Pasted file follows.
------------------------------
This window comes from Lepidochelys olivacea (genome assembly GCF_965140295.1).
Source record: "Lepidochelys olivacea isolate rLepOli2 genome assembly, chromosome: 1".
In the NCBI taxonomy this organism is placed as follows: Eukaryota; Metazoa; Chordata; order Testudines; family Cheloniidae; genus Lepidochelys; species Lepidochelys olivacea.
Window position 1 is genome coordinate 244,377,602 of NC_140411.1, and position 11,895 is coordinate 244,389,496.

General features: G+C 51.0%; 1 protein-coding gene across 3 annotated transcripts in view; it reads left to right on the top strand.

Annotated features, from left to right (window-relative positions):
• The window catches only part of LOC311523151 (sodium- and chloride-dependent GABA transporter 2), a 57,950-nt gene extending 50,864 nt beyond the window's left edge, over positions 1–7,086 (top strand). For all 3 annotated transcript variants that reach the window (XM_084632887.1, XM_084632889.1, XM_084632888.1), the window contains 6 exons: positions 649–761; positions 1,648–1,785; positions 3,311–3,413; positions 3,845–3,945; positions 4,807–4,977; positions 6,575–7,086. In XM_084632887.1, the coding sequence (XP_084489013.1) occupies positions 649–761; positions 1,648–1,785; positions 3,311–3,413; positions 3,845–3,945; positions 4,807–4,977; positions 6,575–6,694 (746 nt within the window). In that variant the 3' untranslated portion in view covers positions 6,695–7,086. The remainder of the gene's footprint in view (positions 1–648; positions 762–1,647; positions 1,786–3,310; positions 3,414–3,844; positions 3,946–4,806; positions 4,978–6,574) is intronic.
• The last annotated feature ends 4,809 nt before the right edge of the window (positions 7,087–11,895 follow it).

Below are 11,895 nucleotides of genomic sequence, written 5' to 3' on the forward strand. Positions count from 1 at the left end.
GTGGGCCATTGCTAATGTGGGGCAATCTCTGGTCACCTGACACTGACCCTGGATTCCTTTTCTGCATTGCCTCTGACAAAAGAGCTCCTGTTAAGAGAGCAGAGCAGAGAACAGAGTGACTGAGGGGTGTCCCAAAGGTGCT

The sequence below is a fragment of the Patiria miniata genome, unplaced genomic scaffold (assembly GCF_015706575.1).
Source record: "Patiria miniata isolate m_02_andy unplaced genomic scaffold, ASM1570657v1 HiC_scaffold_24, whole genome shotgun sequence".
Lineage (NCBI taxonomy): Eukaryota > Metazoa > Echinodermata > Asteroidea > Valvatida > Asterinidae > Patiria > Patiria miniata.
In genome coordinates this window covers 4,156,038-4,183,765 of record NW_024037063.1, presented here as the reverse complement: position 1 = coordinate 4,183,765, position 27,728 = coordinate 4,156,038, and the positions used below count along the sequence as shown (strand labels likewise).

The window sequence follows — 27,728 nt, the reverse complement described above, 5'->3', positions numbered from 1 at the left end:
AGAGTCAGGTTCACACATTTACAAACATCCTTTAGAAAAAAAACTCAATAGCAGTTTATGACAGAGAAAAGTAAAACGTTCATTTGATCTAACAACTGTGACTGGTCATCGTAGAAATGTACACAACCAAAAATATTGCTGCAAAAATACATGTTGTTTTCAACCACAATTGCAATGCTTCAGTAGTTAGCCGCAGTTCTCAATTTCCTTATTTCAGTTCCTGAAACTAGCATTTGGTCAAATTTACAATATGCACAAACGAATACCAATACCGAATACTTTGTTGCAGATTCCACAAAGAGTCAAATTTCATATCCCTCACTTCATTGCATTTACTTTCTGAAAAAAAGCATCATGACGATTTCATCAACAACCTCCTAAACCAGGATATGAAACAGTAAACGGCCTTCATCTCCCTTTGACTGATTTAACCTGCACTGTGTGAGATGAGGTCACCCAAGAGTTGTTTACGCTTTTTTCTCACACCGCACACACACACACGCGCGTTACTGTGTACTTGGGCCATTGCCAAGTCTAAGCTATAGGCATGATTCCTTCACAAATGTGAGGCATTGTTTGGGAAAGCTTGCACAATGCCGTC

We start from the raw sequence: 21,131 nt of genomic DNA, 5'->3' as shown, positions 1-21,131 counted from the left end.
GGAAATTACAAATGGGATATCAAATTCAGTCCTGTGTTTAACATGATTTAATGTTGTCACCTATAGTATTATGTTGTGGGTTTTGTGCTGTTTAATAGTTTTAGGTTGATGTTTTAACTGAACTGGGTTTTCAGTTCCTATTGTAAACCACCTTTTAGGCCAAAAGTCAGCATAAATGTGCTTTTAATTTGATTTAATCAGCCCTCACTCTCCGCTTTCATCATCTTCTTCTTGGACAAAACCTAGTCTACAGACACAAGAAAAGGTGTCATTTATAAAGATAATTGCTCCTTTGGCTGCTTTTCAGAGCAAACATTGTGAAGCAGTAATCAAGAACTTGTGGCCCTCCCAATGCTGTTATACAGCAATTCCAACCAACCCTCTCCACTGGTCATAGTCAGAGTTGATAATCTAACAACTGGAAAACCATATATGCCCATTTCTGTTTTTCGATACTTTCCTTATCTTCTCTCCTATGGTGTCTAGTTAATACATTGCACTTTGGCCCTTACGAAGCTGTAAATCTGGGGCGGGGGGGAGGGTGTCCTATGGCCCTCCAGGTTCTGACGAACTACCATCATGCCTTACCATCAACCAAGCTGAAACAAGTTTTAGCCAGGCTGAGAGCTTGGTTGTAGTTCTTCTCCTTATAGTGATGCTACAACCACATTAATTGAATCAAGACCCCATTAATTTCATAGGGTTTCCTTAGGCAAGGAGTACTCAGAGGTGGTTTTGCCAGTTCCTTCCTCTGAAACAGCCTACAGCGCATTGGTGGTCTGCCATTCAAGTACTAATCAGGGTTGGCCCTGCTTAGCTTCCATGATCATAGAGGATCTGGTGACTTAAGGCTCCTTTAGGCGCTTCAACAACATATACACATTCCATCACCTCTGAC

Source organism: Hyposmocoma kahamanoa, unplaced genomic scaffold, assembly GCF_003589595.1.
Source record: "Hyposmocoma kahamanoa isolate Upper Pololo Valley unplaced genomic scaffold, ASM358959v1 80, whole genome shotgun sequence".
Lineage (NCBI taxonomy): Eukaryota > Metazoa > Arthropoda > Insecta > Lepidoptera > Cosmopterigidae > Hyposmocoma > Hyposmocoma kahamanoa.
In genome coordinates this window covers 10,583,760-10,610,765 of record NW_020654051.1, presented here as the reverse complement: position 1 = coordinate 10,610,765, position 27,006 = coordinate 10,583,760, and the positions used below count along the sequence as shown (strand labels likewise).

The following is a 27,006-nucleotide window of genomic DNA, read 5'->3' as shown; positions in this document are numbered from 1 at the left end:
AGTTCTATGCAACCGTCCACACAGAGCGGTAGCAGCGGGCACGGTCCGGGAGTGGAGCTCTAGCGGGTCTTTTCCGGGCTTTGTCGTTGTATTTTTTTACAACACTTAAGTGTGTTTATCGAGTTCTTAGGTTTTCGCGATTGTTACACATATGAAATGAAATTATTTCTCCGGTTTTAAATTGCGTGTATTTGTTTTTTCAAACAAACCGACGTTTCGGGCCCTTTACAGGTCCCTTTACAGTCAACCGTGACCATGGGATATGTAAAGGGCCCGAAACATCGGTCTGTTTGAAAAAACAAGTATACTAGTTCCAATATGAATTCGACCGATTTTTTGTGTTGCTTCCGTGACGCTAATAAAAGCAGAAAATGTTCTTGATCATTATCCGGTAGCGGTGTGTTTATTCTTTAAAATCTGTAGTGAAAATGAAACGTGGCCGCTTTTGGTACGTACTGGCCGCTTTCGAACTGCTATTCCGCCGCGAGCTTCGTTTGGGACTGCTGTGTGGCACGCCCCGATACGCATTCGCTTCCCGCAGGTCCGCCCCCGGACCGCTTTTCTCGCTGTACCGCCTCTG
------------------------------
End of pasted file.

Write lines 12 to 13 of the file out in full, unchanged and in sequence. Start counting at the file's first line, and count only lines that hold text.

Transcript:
Source record: "Patiria miniata isolate m_02_andy unplaced genomic scaffold, ASM1570657v1 HiC_scaffold_24, whole genome shotgun sequence".
Lineage (NCBI taxonomy): Eukaryota > Metazoa > Echinodermata > Asteroidea > Valvatida > Asterinidae > Patiria > Patiria miniata.